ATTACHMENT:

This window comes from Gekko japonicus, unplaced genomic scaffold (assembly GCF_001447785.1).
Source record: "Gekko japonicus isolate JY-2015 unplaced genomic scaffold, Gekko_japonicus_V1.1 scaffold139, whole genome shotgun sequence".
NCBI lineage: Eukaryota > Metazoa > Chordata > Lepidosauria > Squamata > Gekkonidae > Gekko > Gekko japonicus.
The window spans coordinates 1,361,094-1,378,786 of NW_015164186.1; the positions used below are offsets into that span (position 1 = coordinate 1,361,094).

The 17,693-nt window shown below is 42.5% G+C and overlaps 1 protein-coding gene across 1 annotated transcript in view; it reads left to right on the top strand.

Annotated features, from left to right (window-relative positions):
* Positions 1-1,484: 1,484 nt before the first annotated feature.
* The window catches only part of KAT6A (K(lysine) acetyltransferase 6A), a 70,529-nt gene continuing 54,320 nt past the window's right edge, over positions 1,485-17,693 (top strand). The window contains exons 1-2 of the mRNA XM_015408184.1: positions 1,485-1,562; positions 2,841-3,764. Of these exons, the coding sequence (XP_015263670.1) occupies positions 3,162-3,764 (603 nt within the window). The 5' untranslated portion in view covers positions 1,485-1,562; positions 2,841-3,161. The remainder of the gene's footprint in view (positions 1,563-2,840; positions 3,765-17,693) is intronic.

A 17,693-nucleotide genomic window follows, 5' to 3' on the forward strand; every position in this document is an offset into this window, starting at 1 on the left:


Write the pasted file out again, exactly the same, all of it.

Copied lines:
This window comes from Gekko japonicus, unplaced genomic scaffold (assembly GCF_001447785.1).
Source record: "Gekko japonicus isolate JY-2015 unplaced genomic scaffold, Gekko_japonicus_V1.1 scaffold139, whole genome shotgun sequence".
NCBI lineage: Eukaryota > Metazoa > Chordata > Lepidosauria > Squamata > Gekkonidae > Gekko > Gekko japonicus.
The window spans coordinates 1,361,094-1,378,786 of NW_015164186.1; the positions used below are offsets into that span (position 1 = coordinate 1,361,094).

The 17,693-nt window shown below is 42.5% G+C and overlaps 1 protein-coding gene across 1 annotated transcript in view; it reads left to right on the top strand.

Annotated features, from left to right (window-relative positions):
* Positions 1-1,484: 1,484 nt before the first annotated feature.
* The window catches only part of KAT6A (K(lysine) acetyltransferase 6A), a 70,529-nt gene continuing 54,320 nt past the window's right edge, over positions 1,485-17,693 (top strand). The window contains exons 1-2 of the mRNA XM_015408184.1: positions 1,485-1,562; positions 2,841-3,764. Of these exons, the coding sequence (XP_015263670.1) occupies positions 3,162-3,764 (603 nt within the window). The 5' untranslated portion in view covers positions 1,485-1,562; positions 2,841-3,161. The remainder of the gene's footprint in view (positions 1,563-2,840; positions 3,765-17,693) is intronic.

A 17,693-nucleotide genomic window follows, 5' to 3' on the forward strand; every position in this document is an offset into this window, starting at 1 on the left: